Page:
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Lynches Donate $6.7 Million in Property and Funds

Edwin and Helen Lynch

Edwin and Helen Lynch, long-time friends of George Mason University, recently donated $6.7 million in property and funds to support the work of the Institute for Conflict Analysis and Resolution (ICAR) and to create an international retreat and conference center.

The gift includes the Lynches' Mason Neck home, Point of View, and contiguous 39 acres, which are valued at $4.2 million. The Lynches also are providing $2.5 million in funds to be used as seed money for the construction and maintenance of the conference center and for a five-year challenge grant to encourage further private support to assist the general programs and activities of ICAR.

A celebration commemorating the Lynches' gift was held on September 24, 2000, at the site of the planned center, which is located near George Mason's historic home, Gunston Hall. During the event, university president Alan G. Merten commended Ed and Helen Lynch for their foresight, philanthropy, and commitment to the university and ICAR.

"This gift is an inspiring example of the type of private support needed to build on George Mason's reputation for innovation, leadership, outreach, and excellence," said Merten. "The vision and hope that the Lynches entrust in this university challenge us to look ahead and continue our development as a pioneering academic and research institution, and an intellectual hub for Virginia, the nation, and the world."

Development of the property will proceed in several phases and will ultimately include a retreat and conference center, cottages for visiting scholars and distinguished guests, classroom and meeting space for small groups, and a state-of-the-art auditorium wired with interpretation and communications equipment.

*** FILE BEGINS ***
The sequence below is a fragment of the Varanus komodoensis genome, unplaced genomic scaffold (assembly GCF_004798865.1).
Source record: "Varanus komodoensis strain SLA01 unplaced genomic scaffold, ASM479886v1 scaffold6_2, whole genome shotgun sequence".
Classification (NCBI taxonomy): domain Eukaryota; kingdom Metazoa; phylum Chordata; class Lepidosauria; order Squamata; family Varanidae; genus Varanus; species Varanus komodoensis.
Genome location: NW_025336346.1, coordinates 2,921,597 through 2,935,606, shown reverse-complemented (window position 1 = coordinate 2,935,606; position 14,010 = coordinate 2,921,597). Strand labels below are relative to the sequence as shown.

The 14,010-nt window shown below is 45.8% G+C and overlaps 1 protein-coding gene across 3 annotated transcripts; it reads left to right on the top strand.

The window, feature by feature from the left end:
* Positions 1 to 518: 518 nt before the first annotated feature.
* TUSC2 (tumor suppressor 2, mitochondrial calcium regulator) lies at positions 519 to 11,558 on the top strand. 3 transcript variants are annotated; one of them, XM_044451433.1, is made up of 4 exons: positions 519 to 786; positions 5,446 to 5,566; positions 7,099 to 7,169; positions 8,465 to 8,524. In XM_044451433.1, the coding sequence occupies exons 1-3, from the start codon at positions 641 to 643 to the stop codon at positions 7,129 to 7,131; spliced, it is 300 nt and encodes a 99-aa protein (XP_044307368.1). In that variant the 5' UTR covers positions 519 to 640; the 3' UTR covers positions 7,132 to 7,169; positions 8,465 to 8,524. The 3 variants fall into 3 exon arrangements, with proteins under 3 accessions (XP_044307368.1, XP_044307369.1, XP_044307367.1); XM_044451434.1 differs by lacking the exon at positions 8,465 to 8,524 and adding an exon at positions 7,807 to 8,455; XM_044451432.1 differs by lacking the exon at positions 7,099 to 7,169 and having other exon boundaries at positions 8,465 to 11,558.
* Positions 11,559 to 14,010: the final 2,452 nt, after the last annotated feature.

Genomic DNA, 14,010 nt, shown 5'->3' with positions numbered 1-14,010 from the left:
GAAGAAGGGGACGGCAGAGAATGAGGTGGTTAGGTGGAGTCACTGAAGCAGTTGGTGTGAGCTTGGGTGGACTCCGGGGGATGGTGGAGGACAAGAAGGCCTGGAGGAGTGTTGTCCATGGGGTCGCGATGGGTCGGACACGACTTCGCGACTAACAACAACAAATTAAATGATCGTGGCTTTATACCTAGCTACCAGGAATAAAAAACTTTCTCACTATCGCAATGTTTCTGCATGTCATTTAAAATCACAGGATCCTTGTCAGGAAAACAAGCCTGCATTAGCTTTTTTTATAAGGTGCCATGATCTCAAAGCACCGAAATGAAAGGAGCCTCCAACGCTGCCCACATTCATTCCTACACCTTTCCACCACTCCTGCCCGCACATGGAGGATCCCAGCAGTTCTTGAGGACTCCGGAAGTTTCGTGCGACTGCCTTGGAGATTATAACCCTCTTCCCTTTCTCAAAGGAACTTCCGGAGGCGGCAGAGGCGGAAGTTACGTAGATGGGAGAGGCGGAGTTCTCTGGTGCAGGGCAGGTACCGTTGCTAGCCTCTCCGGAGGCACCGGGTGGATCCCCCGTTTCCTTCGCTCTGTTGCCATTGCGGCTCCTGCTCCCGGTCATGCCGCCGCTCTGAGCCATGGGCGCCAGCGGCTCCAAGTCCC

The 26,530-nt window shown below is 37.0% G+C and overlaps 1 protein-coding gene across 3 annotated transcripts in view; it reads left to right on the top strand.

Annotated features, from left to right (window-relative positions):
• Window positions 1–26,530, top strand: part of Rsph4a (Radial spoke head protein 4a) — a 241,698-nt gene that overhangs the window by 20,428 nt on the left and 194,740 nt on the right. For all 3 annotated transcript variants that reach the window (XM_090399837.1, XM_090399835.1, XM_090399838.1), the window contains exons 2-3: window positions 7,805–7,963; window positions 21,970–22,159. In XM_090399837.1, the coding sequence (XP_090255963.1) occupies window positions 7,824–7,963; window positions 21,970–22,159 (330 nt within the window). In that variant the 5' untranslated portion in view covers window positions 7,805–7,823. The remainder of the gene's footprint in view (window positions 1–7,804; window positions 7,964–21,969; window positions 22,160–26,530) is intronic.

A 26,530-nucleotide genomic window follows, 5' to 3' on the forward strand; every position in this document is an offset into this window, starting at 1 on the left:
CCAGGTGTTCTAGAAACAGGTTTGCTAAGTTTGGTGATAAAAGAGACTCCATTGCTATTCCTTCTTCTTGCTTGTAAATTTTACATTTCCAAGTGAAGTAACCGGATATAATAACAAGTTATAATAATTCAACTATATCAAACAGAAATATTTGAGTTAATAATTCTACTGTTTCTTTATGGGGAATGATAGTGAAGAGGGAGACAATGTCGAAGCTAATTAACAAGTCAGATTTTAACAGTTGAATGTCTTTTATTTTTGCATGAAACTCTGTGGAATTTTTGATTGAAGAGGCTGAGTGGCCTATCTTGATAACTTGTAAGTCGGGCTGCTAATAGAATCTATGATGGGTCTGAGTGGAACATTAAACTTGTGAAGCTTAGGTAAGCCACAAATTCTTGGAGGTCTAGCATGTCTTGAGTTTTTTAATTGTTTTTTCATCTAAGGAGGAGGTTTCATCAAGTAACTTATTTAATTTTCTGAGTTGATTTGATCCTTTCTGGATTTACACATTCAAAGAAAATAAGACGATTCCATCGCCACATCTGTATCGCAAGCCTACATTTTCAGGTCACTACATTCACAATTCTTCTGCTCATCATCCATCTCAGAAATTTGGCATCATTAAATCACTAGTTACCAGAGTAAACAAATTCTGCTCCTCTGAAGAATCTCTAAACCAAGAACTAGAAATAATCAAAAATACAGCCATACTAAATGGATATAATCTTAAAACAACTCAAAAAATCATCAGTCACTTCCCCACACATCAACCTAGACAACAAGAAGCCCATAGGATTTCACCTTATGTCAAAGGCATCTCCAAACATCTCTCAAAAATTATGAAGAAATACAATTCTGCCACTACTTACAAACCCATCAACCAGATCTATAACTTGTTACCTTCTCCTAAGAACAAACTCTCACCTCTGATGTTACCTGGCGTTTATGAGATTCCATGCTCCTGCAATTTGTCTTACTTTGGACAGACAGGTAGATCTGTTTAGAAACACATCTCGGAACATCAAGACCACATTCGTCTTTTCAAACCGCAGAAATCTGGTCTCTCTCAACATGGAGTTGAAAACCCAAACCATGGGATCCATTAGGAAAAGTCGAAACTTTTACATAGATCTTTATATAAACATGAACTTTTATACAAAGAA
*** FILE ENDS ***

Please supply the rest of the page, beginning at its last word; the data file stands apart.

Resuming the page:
"We accept the challenge of working with this spectacular piece of property and helping to transform the quality of life both locally and abroad," said ICAR director Sandra I. Cheldelin during the event program.

A Lifelong Dedication

The Lynches' generosity reflects their lifelong dedication to building a more civil society. The center will be used for retreat and learning purposes, and as a secluded place for negotiations to find rational, peaceful solutions to conflicts among individuals, groups, organizations, and nations. In addition, the facilities will be available to serve the greater George Mason community, as well as external groups.

For nearly two decades, Ed and Helen Lynch have invested themselves in ICAR's academic programs and its wide range of local, national, and international interventions and projects. As a George Mason University Foundation trustee and an ICAR advisory board member and chairman, Ed Lynch supported a framework of programs that have ensured a margin of excellence and distinction for the institute.

In 1987, the Lynches endowed ICAR's first chair and an annual lecture series in memory of Ed Lynch's parents, Vernon and Minnie. The following year, Ed Lynch helped establish ICAR's doctoral program, the first such program in the world. In 1996, Ed and Helen created the John W. Burton Endowment, named for one of ICAR's most distinguished professors.

The Lynches have been involved in other aspects of the university's development as well: Helen Lynch, as a long-time member of the Arts Gala Committee and member of the Mason Scholars Selection Committee, and Ed Lynch, as a member of the advisory board of the George Mason Fund for the Arts. Ed Lynch received the George Mason Medal, the university's highest honor, in 1995 for his exceptional service to the community, the commonwealth, and the nation.

A prominent Northern Virginia real estate businessman, Ed Lynch served as Fairfax County's sole member of the Virginia House of Delegates from 1945 to 1947 and again from 1949 to 1954. Helen Lynch, an artist, has been involved in a number of community activities.

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